Is there any chunk of code that users can trust on their systems? It's clear that computer users can't read E-mail, instant message, or Web surf without worrying about hackers launching malicious code on their system. And now, listening to music and watching streaming video can be added to that list.
Microsoft security bulletin MS01-029 warns MS Media Player users that versions 6.4 or 7.0 have a vulnerability that "potentially" lets attackers run the code of their choice. The bulletin advises users of version 6.4 to install a patch immediately, and users of version 7.0 to upgrade to 7.1. Older, or unsupported, versions of Media Player may or may not possess the same vulnerability, so tune in at your own risk.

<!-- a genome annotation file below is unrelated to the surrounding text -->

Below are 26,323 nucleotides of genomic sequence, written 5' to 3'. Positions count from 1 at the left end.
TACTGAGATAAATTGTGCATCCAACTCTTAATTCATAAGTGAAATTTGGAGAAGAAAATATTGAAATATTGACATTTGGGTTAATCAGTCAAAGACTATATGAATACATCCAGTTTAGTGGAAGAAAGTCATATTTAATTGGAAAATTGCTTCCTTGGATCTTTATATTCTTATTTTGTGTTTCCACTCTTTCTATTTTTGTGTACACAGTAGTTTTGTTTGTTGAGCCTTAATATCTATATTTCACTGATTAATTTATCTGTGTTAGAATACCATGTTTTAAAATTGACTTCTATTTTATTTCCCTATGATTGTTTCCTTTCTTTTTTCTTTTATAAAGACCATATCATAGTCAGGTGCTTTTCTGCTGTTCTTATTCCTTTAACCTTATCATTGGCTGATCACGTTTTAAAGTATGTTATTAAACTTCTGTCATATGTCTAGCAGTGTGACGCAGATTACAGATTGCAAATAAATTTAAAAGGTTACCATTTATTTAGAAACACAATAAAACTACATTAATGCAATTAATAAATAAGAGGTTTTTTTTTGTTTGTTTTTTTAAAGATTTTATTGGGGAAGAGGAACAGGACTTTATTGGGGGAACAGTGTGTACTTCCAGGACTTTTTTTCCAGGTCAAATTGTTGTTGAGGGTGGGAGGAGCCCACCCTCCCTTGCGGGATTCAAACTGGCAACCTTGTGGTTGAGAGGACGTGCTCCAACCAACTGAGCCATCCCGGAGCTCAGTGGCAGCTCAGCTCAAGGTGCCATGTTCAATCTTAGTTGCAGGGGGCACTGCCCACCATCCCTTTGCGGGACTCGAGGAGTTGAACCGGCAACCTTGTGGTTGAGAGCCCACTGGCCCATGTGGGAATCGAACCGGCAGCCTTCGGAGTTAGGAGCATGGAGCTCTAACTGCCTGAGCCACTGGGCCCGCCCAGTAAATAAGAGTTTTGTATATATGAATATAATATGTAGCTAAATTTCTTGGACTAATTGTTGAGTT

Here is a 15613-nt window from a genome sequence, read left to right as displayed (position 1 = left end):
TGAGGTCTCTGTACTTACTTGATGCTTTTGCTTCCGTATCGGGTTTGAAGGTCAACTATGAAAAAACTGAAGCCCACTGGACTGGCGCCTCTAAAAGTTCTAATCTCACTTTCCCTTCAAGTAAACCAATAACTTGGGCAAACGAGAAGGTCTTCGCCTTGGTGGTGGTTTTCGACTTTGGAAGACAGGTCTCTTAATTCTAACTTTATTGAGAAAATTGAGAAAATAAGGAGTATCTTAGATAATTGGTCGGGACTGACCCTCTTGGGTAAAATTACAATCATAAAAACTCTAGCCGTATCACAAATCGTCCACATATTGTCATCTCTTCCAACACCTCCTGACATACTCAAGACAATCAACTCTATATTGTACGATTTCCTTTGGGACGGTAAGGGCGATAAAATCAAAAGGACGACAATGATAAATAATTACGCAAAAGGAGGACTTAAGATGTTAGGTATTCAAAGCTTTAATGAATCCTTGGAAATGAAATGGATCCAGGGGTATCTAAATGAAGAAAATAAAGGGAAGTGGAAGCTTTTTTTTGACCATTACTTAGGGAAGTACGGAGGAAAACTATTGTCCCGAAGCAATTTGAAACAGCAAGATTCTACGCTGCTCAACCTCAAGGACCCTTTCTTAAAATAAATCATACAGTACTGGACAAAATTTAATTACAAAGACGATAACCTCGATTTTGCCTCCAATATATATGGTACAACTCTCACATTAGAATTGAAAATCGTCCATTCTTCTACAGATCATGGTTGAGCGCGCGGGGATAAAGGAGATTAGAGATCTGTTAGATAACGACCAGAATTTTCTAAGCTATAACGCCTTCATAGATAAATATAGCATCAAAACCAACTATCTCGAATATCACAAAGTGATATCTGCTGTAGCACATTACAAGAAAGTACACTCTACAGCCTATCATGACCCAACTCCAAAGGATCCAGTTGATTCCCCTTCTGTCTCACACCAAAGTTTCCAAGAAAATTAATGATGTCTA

The vulnerability stems from the Windows Media Player Active Stream Redirector processor. An unchecked buffer there can be overrun, enabling an attacker to run virtually anything on a victim's machine. All that an attacker needs to do is send malicious code through E-mail or a Web-site link, and find a way to persuade the victim to click on the link.
Users of Media Player 6.4 and 7.0 are better off clicking on microsoft.com/technet/security/bulletin/MS01-029.asp and grabbing the appropriate fix.